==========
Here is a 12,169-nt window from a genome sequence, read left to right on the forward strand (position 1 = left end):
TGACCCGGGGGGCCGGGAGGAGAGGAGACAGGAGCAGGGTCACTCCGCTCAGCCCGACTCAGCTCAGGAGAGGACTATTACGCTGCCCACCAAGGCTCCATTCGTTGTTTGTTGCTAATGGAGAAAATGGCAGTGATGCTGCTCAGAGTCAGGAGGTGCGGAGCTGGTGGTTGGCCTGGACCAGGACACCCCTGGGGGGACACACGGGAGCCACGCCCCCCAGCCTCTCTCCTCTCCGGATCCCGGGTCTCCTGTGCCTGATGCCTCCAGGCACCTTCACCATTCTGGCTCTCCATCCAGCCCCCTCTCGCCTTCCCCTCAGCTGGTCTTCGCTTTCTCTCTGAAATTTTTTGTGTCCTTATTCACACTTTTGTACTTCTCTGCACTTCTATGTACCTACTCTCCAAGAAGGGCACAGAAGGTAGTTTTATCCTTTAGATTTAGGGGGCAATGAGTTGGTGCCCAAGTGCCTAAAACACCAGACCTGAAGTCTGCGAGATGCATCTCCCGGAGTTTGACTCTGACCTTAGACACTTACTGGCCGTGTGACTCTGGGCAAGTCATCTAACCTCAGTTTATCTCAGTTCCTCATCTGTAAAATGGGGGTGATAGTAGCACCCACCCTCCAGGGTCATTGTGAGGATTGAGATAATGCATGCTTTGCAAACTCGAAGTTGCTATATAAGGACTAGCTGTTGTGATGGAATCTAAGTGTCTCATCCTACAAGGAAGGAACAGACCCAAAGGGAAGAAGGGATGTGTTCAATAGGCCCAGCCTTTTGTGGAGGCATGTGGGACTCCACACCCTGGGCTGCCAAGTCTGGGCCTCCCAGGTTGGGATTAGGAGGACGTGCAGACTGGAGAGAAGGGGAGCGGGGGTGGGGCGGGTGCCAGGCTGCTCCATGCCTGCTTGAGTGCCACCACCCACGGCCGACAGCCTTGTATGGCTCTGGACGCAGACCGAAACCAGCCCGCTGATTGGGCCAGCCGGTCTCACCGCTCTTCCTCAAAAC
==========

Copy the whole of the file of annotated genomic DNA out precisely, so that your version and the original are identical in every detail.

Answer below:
Here is a 12,169-nt window from a genome sequence, read left to right on the forward strand (position 1 = left end):
TGACCCGGGGGGCCGGGAGGAGAGGAGACAGGAGCAGGGTCACTCCGCTCAGCCCGACTCAGCTCAGGAGAGGACTATTACGCTGCCCACCAAGGCTCCATTCGTTGTTTGTTGCTAATGGAGAAAATGGCAGTGATGCTGCTCAGAGTCAGGAGGTGCGGAGCTGGTGGTTGGCCTGGACCAGGACACCCCTGGGGGGACACACGGGAGCCACGCCCCCCAGCCTCTCTCCTCTCCGGATCCCGGGTCTCCTGTGCCTGATGCCTCCAGGCACCTTCACCATTCTGGCTCTCCATCCAGCCCCCTCTCGCCTTCCCCTCAGCTGGTCTTCGCTTTCTCTCTGAAATTTTTTGTGTCCTTATTCACACTTTTGTACTTCTCTGCACTTCTATGTACCTACTCTCCAAGAAGGGCACAGAAGGTAGTTTTATCCTTTAGATTTAGGGGGCAATGAGTTGGTGCCCAAGTGCCTAAAACACCAGACCTGAAGTCTGCGAGATGCATCTCCCGGAGTTTGACTCTGACCTTAGACACTTACTGGCCGTGTGACTCTGGGCAAGTCATCTAACCTCAGTTTATCTCAGTTCCTCATCTGTAAAATGGGGGTGATAGTAGCACCCACCCTCCAGGGTCATTGTGAGGATTGAGATAATGCATGCTTTGCAAACTCGAAGTTGCTATATAAGGACTAGCTGTTGTGATGGAATCTAAGTGTCTCATCCTACAAGGAAGGAACAGACCCAAAGGGAAGAAGGGATGTGTTCAATAGGCCCAGCCTTTTGTGGAGGCATGTGGGACTCCACACCCTGGGCTGCCAAGTCTGGGCCTCCCAGGTTGGGATTAGGAGGACGTGCAGACTGGAGAGAAGGGGAGCGGGGGTGGGGCGGGTGCCAGGCTGCTCCATGCCTGCTTGAGTGCCACCACCCACGGCCGACAGCCTTGTATGGCTCTGGACGCAGACCGAAACCAGCCCGCTGATTGGGCCAGCCGGTCTCACCGCTCTTCCTCAAAAC